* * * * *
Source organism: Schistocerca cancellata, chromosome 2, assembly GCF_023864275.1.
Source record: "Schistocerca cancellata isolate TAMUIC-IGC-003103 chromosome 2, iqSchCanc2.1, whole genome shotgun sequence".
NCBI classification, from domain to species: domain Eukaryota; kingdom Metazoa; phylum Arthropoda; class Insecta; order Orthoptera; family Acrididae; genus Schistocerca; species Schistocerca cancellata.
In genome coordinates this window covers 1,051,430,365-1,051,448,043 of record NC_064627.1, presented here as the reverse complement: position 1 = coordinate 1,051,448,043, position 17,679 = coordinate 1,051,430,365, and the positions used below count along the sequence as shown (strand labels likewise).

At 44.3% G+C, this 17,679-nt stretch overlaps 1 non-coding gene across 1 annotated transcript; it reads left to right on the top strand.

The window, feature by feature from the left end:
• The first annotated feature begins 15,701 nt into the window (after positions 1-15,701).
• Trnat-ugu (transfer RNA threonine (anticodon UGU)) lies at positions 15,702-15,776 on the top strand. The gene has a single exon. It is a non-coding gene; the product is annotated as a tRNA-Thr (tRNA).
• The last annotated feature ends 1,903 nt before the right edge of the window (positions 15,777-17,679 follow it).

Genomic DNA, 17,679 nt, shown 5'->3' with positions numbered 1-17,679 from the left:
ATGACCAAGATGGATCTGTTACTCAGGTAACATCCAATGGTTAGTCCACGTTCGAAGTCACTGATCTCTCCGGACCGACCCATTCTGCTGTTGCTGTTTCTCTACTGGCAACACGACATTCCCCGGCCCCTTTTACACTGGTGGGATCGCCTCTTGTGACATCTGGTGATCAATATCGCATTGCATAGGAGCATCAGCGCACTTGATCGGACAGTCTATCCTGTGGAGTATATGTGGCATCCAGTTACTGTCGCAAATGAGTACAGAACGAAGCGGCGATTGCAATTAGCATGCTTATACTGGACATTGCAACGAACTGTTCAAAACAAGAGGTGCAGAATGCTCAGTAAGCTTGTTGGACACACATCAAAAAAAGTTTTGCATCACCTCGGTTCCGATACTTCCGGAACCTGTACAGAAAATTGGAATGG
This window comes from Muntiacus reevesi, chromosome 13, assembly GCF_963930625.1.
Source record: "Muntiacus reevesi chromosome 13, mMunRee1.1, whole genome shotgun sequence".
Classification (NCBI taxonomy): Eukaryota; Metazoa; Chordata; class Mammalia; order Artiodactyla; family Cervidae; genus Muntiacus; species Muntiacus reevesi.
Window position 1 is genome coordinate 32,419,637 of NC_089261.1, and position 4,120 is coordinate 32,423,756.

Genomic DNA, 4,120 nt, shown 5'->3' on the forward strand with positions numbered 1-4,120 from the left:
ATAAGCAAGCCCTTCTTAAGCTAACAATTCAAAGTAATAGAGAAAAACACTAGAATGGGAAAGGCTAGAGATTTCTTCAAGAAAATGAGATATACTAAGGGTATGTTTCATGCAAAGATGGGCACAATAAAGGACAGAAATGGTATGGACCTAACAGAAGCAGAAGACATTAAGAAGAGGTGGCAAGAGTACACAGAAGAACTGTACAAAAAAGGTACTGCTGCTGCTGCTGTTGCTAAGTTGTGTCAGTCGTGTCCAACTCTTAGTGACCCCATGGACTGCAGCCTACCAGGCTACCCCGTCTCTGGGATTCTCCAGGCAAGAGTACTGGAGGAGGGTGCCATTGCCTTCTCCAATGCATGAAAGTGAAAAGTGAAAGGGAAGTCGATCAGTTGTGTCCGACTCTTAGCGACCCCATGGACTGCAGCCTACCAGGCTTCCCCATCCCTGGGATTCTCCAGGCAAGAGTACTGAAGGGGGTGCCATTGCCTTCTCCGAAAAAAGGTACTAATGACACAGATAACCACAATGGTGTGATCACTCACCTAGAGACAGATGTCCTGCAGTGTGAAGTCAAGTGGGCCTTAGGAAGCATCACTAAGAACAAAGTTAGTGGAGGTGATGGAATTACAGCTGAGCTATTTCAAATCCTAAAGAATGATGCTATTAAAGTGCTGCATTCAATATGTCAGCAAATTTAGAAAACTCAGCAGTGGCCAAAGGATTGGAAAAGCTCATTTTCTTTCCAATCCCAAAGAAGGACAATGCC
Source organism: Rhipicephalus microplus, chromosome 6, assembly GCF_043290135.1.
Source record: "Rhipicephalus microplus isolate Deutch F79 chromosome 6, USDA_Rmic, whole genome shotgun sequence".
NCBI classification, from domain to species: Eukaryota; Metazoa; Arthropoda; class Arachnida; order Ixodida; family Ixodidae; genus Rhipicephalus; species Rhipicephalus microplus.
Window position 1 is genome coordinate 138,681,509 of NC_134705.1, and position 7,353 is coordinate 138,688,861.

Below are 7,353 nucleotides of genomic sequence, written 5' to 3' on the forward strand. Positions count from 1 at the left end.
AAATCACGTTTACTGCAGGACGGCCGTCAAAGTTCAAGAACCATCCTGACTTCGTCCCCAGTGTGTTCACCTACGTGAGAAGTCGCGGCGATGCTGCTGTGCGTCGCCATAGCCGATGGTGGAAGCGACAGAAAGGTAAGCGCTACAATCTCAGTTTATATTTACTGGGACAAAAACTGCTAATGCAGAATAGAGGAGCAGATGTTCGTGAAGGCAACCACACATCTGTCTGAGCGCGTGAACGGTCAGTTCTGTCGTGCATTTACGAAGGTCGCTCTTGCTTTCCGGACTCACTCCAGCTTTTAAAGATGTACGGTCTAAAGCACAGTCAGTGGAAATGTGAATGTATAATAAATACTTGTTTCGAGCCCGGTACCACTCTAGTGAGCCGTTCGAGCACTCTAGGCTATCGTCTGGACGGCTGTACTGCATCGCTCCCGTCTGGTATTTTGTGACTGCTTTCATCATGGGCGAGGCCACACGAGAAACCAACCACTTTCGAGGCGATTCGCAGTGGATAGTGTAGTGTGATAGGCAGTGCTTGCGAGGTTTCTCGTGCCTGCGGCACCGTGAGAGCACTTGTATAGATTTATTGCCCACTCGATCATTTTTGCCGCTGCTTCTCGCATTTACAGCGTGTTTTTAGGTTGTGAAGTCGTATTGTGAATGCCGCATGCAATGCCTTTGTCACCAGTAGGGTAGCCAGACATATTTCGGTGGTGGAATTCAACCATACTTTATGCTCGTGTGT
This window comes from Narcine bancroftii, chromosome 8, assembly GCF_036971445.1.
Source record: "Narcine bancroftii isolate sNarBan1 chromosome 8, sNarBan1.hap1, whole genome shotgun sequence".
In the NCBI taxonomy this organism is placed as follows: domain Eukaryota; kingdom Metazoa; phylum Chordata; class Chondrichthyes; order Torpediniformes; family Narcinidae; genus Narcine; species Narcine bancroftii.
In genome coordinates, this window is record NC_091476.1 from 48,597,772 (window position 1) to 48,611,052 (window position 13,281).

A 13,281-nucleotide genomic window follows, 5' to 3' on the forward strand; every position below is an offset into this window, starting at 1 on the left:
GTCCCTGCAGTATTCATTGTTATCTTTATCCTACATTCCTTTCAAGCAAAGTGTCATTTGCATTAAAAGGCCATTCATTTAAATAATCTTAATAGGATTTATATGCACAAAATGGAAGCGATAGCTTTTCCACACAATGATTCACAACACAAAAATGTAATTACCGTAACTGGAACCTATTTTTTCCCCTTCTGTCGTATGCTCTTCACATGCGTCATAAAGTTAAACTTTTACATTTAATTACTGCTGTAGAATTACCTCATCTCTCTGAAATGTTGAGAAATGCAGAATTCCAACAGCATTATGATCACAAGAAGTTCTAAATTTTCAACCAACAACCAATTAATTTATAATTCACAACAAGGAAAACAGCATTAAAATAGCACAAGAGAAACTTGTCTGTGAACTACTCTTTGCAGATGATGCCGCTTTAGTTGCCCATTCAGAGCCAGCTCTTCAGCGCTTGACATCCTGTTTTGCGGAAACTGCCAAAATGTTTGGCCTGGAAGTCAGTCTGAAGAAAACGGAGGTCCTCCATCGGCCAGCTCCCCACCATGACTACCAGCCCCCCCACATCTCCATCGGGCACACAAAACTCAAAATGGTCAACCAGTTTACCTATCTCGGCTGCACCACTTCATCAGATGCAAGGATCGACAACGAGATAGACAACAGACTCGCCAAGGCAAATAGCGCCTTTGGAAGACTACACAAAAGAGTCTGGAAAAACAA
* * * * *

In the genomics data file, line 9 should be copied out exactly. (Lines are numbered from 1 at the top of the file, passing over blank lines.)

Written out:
• The last annotated feature ends 1,903 nt before the right edge of the window (positions 15,777-17,679 follow it).